As to Count II, I do believe there is a defect in the pleading in Count II. It does not, as I believe the case law requires, indicate that the alleged official misconduct was committed by Mr. Bianchi in his official capacity. It does make reference to him being the State’s Attorney, but I do believe the authority submitted indicates that for official misconduct to be properly pled at the trial level, that it has to specifically allege that the misconduct or misdeeds were done in the official’s official capacity. That is not pled. I do find that is a defect.
Moreover, as to the theft of labor and services, the underlying offense or prohibited or forbidden conduct, I’ve examined the authority that’s been submitted, and it demonstrates to my satisfaction that anticipated labor of an employee is not the property of the employer, and, thus, diversion by a third party of the employee from his duty for his employer is not theft. But I don’t — or I should say alternatively or as an alternative to that structural defect in the charging document, I cannot find beyond a reasonable doubt that there is sufficient evidence that the defendants or the employees of the Defendant, specifically, the State’s Attorneys or managers were directed to perform political duties on county time.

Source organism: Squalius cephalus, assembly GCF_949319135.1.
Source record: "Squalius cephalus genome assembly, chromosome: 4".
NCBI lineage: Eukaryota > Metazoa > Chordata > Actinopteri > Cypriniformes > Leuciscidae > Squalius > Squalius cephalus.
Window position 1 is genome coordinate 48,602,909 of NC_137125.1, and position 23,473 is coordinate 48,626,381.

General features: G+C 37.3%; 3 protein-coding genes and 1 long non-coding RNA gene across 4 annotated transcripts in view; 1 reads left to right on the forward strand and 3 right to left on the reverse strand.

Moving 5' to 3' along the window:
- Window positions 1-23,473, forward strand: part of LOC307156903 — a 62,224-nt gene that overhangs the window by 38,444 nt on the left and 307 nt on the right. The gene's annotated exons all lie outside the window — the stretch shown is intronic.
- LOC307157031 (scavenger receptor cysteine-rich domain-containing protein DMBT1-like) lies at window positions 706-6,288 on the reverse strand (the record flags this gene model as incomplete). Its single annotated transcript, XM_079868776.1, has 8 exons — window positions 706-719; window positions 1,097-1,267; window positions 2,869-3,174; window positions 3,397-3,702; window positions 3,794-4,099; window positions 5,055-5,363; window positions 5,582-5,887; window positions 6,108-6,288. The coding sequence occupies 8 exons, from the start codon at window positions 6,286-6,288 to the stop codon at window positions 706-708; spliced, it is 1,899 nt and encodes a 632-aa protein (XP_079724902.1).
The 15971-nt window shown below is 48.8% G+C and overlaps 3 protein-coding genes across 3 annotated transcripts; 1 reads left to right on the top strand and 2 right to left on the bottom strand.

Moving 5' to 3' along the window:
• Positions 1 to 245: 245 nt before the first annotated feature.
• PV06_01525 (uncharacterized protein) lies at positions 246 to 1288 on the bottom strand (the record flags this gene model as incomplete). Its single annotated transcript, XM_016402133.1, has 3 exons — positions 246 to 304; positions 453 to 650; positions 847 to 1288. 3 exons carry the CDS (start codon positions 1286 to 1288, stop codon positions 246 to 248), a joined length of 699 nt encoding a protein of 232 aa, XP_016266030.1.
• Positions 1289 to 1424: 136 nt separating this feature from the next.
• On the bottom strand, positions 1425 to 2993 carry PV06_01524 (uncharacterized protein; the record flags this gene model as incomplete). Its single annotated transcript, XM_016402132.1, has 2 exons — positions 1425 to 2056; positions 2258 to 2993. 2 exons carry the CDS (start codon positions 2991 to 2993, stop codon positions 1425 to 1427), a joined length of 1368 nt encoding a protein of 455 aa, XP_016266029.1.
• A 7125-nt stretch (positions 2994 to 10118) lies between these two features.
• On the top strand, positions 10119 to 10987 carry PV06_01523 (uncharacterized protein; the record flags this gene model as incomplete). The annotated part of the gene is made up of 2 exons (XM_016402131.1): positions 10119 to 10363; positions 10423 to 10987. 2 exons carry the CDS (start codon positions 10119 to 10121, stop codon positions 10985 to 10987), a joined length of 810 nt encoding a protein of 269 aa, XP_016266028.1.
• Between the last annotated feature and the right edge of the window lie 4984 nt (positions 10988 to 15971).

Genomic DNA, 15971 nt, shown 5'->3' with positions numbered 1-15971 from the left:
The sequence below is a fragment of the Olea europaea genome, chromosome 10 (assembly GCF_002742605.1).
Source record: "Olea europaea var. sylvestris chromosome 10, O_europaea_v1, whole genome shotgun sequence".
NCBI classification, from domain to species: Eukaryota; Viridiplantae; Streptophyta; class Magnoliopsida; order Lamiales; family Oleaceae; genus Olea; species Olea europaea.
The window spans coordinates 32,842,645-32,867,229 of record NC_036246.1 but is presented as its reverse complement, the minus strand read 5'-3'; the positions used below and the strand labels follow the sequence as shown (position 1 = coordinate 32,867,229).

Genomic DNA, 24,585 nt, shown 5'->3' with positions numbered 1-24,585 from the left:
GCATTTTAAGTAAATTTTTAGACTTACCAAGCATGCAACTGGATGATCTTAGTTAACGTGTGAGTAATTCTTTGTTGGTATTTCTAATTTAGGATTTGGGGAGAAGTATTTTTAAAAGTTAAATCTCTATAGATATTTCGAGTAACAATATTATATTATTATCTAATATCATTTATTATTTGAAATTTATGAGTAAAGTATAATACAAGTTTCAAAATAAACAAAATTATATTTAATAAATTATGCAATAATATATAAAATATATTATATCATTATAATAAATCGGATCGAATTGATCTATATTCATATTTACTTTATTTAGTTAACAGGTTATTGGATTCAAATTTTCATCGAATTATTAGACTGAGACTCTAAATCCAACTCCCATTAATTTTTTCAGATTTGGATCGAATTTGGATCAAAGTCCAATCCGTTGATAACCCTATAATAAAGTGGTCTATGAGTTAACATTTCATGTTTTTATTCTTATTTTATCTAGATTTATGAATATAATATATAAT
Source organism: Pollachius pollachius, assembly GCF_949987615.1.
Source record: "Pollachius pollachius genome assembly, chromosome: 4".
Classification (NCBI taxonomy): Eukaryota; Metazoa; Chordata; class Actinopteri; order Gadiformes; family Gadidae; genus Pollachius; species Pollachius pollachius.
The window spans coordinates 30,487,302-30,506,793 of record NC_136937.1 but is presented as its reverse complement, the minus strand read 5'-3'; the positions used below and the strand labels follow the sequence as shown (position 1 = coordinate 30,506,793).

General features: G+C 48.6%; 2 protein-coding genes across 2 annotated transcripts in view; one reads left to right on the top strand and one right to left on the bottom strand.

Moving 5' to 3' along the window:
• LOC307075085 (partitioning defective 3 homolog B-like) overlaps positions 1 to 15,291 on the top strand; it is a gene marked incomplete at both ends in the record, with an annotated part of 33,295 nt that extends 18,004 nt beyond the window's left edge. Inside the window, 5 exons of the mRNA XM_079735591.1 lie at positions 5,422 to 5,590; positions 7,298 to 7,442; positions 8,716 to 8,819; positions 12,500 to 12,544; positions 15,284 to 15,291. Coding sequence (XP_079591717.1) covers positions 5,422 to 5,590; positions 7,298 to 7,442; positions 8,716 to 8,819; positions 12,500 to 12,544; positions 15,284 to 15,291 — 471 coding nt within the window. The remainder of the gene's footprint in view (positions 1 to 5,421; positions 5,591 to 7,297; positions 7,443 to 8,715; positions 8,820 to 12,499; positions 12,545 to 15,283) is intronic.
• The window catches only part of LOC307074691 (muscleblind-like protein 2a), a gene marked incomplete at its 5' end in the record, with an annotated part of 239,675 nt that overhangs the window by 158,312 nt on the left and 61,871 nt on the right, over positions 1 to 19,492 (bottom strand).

I find that there is insufficient evidence that they were directed or deterred or misdirected from performing their duties for the County. I don’t find that the — it was without the consent of the County. I find that the State’s Attorney had the discretion or authority to utilize his staff in a manner that he would choose, even if it was during the work hours.
He was — and I’m referring specifically to 8.1 of the electronic communications provision, Exhibit 60 — that incidental or occasional use of these systems for nonwork purposes may be permitted at the discretion of the elected official or department head of the office that the employee or other agent performs work within.
I don’t find that Mr. Bianchi directed his employees to perform the campaign-related work during County time. And if on their own initiative or through misunderstanding or misdirection they chose to perform campaign-related work while at work or with their computer, that was a matter that was within the discretion of the elected official. I do not find that was a violation of law.
I don’t find that the statutory section cited pertaining to theft of property or services is applicable to the facts of this case, so I am entering a finding against the State in favor of the Defendant as to Counts II through XX.
I find that the managers meetings took place during nonbusiness hours. And to the extent that they took place during business hours, that their purpose was of a dual nature dealing with addressing public concerns, media concerns directed against the State’s Attorney and the office of the State’s Attorney.